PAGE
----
1. Ready all of your cards.
2. Draw a card.
3. You have two actions to spend.
4. Do you want to Floop?
5. Do you want to spend 1 action to draw a card?
7. End of turn.
That’s it. No worries about mana ramping, all cards cost two or less and yes, some are free, and you can always draw a card as an action so also no worrying about top-decking or running out of cards. Each Landscape a player controls lines up with the opponent’s Landscape to create a lane. Each lane can only fit one creature from each player and those creatures will attack each other unless you Floop-ed them to use an ability. A Floop-ed creature cannot attack and will take damage. If there isn’t a creature in the lane to take damage, the player takes damage. The first player to reduce the opponent from 25 to 0 hit points is the Cool Guy aka winner! This game is so simple to learn and teach that you could play this game right now after reading this.
With Card Wars’ simplistic phases and options it is easier for players to focus on using their creatures, spells and buildings to work together. The starting decks are full of synergy and have suggested strategies that are pretty easy to figure out on your own. Lady Rainicorn’s basic strategy is to move her creatures around and send them back into her hand to remove damage and continue to benefit from creature abilities that trigger when they come into play. BMO has a deck where spells and characters become more powerful when she has more cards in her discard pile and she has a lot of discard pile retrieval.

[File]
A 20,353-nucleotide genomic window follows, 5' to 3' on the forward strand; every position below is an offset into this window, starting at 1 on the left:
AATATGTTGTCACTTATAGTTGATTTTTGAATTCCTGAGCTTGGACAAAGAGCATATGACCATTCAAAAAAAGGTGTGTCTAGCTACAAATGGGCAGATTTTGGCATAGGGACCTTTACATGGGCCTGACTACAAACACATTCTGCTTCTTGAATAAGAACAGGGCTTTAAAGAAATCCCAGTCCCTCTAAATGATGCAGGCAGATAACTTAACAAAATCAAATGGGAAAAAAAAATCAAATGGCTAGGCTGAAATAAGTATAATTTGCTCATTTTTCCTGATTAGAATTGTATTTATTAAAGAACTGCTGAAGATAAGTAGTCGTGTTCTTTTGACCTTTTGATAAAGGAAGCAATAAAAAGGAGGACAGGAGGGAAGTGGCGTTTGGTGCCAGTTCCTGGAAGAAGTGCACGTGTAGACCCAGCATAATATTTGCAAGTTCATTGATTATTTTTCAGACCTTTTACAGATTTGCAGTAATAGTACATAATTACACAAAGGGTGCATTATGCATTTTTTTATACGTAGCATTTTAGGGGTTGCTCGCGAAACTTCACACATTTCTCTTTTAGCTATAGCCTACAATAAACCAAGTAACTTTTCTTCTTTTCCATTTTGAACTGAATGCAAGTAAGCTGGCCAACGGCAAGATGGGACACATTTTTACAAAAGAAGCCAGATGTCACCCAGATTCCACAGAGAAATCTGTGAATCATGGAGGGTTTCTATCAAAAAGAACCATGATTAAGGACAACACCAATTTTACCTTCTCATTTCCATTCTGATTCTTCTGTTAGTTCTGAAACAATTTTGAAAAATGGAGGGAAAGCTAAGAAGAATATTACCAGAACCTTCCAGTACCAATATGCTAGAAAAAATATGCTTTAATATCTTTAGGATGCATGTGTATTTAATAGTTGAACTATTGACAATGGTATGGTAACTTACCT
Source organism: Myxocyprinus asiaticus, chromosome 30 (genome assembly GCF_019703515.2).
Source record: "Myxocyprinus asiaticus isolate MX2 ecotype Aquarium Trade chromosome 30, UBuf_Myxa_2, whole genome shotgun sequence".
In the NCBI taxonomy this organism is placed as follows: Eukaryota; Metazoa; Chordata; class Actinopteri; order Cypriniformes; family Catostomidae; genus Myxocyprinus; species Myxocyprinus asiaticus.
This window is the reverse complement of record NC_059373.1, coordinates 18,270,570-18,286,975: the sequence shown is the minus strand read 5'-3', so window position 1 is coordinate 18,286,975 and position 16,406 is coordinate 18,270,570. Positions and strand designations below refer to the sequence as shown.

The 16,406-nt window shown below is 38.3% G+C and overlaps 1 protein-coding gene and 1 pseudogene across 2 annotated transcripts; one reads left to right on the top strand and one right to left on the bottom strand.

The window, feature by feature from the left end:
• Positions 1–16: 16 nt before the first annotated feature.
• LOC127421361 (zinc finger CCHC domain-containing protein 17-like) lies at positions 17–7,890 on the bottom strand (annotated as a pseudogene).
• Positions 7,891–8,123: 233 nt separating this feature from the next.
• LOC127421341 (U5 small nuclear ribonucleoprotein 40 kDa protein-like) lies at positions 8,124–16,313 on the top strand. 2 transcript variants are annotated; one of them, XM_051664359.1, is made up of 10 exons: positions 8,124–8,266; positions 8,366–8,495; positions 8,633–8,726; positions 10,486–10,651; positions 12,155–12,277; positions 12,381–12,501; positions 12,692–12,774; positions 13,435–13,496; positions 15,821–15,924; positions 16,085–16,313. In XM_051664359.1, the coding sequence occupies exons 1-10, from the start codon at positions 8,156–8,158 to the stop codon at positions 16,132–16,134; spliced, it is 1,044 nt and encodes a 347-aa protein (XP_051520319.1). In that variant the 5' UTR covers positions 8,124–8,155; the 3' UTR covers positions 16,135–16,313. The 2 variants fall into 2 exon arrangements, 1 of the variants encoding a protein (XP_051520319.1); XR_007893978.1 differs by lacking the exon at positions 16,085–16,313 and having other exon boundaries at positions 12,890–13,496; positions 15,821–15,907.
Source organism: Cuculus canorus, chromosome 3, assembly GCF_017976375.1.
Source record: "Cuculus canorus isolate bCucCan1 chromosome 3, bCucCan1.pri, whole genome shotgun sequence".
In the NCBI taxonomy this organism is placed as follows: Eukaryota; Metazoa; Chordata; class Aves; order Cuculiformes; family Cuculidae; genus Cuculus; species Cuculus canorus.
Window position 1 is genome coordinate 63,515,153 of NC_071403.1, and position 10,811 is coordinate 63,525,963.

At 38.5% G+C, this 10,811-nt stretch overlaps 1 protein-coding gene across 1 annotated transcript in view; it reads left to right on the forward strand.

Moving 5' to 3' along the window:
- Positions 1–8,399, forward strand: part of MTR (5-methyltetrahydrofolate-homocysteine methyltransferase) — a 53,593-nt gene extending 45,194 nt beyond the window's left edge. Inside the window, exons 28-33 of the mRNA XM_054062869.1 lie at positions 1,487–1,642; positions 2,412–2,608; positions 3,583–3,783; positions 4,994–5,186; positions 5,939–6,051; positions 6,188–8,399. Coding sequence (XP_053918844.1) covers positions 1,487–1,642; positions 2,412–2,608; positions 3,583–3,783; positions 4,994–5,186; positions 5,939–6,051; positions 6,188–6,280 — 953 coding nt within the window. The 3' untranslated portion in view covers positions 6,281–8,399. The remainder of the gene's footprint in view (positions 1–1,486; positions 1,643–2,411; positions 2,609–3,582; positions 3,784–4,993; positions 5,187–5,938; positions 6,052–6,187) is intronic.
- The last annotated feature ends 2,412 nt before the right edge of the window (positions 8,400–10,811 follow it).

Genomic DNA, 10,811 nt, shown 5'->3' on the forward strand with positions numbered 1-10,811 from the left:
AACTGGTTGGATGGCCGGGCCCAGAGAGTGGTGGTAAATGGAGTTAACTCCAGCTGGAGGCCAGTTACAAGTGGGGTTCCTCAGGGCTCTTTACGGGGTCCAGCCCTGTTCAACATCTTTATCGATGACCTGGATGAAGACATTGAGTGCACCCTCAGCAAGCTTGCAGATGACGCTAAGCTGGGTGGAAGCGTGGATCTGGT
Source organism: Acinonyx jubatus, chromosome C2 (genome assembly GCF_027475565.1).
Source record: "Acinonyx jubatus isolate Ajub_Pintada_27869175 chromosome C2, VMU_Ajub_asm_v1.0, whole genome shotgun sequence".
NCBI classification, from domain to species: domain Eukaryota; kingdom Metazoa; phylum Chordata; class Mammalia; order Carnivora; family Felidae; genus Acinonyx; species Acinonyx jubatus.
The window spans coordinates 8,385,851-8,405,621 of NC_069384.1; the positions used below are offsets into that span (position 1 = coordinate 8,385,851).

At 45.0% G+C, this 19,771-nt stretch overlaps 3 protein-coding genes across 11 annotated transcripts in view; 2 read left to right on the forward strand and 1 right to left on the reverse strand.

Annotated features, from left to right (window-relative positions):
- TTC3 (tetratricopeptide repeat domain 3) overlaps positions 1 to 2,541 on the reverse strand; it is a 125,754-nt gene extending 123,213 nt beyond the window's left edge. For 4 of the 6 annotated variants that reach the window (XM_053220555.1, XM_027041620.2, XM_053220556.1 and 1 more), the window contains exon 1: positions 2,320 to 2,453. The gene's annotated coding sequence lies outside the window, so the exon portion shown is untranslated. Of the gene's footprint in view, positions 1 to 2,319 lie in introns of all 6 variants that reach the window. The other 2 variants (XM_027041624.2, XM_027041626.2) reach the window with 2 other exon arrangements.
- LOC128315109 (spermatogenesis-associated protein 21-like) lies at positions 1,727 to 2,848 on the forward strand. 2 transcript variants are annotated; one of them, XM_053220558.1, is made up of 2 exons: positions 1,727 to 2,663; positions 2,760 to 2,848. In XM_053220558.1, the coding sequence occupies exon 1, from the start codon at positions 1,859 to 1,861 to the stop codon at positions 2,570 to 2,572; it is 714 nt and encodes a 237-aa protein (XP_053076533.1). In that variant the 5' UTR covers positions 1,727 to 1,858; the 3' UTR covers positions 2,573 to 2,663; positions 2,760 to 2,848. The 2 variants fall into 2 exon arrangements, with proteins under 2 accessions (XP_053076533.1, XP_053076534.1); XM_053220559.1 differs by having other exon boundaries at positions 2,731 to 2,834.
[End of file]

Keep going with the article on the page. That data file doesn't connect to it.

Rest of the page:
Card Wars is however not immune to bad card draws. Even though you don’t have to worry about land or mana, it is important to still pay attention to your starting hand and mulligan when needed. You don’t want to end up like me: having beefy creatures in hand that I can’t play until I have met the ‘5-10 cards in my discard pile’ condition.
Cryptozoic is very good at turning out licensed games that feature simplistic gameplay and design which captures the brand and audience of that license and Card Wars is no exception. Compared to the popular CCGs I attempted to play as a kid like Yu-Gi-Oh, Pokemon and my most recent attempt with the My Little Pony CCG, Card Wars is a much better card game because it features gameplay that is very easy to comprehend and strips away a lot of the upfront experience barrier that new players face in those other card games. I feel that Card Wars excels as a collectible card game because it doesn’t take the setting, characters and game too seriously. It’s hard to be a fiercely competitive and serious player when your characters are Sand Knights who wield striped umbrellas and sand castles for heads. If you’re a fan of Adventure Time or know of a kid who wants to try getting into CCGs with their friends, Card Wars is an excellent starting point.
If you want a more vivid and 3D-virtual gaming experience while playing Card Wars, there is also the iPhone app where players can create digital decks, face AI opponents and battle your favorite Adventure Time characters across the entire Land of Ooo and if you also have the physical card game, some cards contain codes that let you unlock cards within the app.